Other Important Basilicas


St. Croce in Gerusalemme

This late Baroque church is noteworthy for its Holy Relics in their jewel-like reliquaries. On the left of the vestibule is a monastic herbal shop with remedies and perfumes.

The heavenly blue frescoes above the main altar set off the golden cherubs and curlicues of the 17 C baldachin. Go down the shallow steps on the right of the altar to visit St. Helena 's chapel with Melozzi's 15 C mosaic of Christ with saints, including St. Sylvester who dropped dead while saying mass here (restored a century later by Peruzzi and Zucchi).

Up the stairs through the door on the left is a handsome 1930's chapel housing the precious relics, including pieces of the True Cross, one of its nails, two thorns from Jesus' crown of thorns, and a shrivelled finger said to be the one with which Doubting Thomas, the Apostle, touched Christ's wound.

St. Croce in GerusalemmeSt. Croce in Gerusalemme


2C AD. A Sessorian Imperial palace stood here.

218-235. Emperors Heliogabalus and Alexander Severus built the Circus Varianus and Amphitheater Castrense in the palace grounds.

320. St. Helena, Emperor Constantine's mother, inhabited this palace and added a chapel to house parts of the True Cross which she had brought back from a pilgrimage to Jerusalem.

1144. The bell tower was added during one of the church's innumerable reconstruction.

1741-44. Pope Benedict XIV (architects Domenico Gregorini and Pietro Passalacqua) added the facade, oval vestibule and ornately Rococo inside.

Piazza Santa Croce in Gerusalemme, 12 (Beyond Map Area)

St. Agnese fuori le Mura

About a mile from Porta Pia out the Via Nomentana is this marvellous church complex (2 - 3 Century). Services on Sundays at St. Agnese are full - unusual in this day and age. There is a miraculous grotto and statue of the Virgin just outside the entrance. The hundreds of offerings and thank you plaques attest to its efficacy. Notice the fine Byzantine mosaic behind the altar.

Catacombs underneath the church are vast, 7 km long. They started as "tufo" quarries, then burial places (bodies unless cremated had to be buried outside the walls), it then became a site for worship during persecutions. Entrance to the catacombs is on the far wall at the rear of the Church.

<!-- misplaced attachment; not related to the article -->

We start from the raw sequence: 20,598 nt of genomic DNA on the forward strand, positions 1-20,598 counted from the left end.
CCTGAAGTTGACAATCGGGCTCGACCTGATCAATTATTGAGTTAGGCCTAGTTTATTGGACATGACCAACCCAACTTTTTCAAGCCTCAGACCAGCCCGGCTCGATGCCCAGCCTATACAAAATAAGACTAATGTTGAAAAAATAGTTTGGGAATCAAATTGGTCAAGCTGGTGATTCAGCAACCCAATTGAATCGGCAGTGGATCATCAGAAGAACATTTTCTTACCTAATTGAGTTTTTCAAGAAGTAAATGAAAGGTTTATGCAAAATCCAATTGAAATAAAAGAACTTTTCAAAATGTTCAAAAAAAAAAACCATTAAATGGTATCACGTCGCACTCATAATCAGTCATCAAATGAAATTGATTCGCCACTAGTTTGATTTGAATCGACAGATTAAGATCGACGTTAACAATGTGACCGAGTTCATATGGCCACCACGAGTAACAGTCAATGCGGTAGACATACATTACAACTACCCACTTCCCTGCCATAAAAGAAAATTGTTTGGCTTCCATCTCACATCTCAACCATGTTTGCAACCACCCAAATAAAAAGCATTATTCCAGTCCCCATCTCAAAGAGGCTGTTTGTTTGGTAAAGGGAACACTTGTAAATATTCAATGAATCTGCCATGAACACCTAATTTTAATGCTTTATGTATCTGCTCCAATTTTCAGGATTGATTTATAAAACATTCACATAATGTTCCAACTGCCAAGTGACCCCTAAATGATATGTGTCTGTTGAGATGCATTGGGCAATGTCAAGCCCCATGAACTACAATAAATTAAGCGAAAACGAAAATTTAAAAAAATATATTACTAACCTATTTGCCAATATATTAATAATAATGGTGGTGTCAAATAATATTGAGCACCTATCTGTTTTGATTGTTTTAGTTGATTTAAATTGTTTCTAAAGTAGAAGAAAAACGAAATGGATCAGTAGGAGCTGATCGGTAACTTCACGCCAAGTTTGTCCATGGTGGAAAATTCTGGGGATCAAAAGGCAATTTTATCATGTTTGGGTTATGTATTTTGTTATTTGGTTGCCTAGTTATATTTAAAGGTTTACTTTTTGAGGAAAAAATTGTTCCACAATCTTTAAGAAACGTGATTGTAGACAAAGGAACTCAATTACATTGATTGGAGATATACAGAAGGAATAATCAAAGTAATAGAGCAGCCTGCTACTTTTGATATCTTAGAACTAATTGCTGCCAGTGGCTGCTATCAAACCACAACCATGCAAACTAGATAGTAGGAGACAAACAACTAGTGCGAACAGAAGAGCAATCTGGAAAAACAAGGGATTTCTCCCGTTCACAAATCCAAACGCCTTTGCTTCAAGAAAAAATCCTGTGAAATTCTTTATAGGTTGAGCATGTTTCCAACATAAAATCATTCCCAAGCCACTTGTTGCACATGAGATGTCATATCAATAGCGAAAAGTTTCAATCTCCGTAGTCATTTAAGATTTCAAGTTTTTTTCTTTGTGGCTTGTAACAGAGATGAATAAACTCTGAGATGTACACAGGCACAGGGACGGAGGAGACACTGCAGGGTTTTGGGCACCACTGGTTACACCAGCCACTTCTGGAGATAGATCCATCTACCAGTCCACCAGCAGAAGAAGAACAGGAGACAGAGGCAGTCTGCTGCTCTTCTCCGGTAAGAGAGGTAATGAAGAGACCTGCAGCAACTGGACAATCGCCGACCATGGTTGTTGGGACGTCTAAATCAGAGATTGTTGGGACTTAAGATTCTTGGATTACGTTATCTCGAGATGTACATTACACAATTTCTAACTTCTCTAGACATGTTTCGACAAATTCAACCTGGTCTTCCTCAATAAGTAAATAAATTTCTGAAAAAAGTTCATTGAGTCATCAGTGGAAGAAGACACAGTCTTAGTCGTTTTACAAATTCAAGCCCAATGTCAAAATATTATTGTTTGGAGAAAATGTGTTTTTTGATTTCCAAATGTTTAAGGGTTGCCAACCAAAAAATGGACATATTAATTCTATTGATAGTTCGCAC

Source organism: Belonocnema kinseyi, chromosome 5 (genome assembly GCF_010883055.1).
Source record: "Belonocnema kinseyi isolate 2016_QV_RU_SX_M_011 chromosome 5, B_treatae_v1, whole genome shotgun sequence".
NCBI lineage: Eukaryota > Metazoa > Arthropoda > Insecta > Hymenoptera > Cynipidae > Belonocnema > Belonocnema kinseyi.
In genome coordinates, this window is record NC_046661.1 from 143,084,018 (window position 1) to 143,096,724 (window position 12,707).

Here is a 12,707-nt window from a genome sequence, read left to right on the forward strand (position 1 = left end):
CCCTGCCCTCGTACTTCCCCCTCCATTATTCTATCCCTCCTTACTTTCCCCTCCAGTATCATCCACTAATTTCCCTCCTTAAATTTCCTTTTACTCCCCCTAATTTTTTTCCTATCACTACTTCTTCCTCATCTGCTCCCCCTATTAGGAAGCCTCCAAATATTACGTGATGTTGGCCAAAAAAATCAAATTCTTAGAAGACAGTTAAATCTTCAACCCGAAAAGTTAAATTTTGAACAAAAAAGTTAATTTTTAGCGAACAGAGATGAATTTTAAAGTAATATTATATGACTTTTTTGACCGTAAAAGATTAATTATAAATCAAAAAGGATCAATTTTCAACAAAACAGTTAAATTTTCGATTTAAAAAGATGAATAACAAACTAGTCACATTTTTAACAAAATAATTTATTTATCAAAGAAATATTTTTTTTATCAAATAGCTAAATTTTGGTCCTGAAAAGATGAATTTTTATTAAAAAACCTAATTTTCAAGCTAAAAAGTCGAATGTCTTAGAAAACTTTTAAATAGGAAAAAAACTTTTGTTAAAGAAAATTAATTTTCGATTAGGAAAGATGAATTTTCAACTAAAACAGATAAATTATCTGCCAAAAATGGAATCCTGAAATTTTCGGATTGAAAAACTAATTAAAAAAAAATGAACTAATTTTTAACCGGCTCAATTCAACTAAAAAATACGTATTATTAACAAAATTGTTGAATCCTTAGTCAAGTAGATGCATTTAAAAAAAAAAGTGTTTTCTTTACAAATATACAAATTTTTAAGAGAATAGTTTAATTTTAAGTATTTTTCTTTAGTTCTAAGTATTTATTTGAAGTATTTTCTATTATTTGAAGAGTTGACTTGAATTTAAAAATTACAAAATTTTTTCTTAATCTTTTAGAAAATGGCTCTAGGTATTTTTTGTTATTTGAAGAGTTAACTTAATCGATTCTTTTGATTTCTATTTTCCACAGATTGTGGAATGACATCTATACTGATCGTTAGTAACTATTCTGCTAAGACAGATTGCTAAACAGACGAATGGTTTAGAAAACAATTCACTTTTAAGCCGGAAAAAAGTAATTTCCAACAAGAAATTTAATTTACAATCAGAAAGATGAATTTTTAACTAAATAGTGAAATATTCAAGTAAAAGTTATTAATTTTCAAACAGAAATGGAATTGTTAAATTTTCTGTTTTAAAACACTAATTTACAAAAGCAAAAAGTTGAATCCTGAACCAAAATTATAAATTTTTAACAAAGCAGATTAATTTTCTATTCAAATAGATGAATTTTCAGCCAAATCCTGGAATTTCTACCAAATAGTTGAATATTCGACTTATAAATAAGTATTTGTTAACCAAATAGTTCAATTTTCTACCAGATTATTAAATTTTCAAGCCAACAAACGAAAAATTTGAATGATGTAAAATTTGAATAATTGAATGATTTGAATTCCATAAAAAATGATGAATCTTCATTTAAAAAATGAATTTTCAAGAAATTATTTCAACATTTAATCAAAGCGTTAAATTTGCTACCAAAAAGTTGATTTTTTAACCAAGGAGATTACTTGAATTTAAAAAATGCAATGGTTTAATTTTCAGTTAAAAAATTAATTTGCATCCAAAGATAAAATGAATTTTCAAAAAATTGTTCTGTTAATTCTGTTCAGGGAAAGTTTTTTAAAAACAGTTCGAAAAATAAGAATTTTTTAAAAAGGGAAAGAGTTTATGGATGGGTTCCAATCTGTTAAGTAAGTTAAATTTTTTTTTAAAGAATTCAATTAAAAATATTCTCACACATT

The complex has a sports club for the young and old. “Bocce” pitches, football, tennis, club house - that is what makes the church live.

St. Agnese fuori le Mura


Circa 300 AD. Saint Agnese was a Christian girl from a noble family who had land here. She became martyred when, in the time of Emperor Diocletian, spurning the advances of a Praetor's son, she was thrown into the arena of Domitian naked. Immediately her hair grew miraculously and covered her nudity. Then they tried to behead her.

625. Pope Onorio I built this little jewel of St. Agnese although it was an epoch notable for decadence. The church was never rebuilt - as most others were - in later centuries. The Saint was interred in the catacombs below the church.

Via di Sant’Agnese (Beyond Map Area)

Mausoleum of St. Costanza

Mausoleum of St. Costanza(Mausoleo di S. Costanza). For us mosaic freaks by far the most satisfying mosaic art works are those that completely cover the vaulted ceiling of Santa Costanza.

They are truly fine Roman mosaics, created before the fall of Rome and before decadence set in (337 - 350 AD).

The subject matter of "putti" crushing grapes to make wine is charmingly alive and colorful.

They have perfect harmony, stamped by the same hand and add a lot to make this round mausoleum one of the most lovely places in all of Rome.

There is a peace, a religious quality to the building which is very uplifting, especially if there is a wedding ceremony going on with the melodious full bodied tones of an organ filling the air (the hall has perfect acoustics).

The old Basilica to which it was attached was absolutely vast - 98 meters long and 40 meters wide. St. Agnese is tiny in comparison.

Mausoleum of St. Costanza


4 Century AD. Emperor Constantine's daughter Costantia became converted to Christianity because, while praying at St. Agnese's tomb, her wounds were miraculously healed. She married twice, the King of Cappadocia in Turkey, and when he died, the Gallic Caesar. When she died in 354 AD in Bitinea, her body was sent back to Rome and laid to rest here - in a magnificent casket of “salami” red porphyry.

Near Via di Sant’Agnese (Beyond Map Area)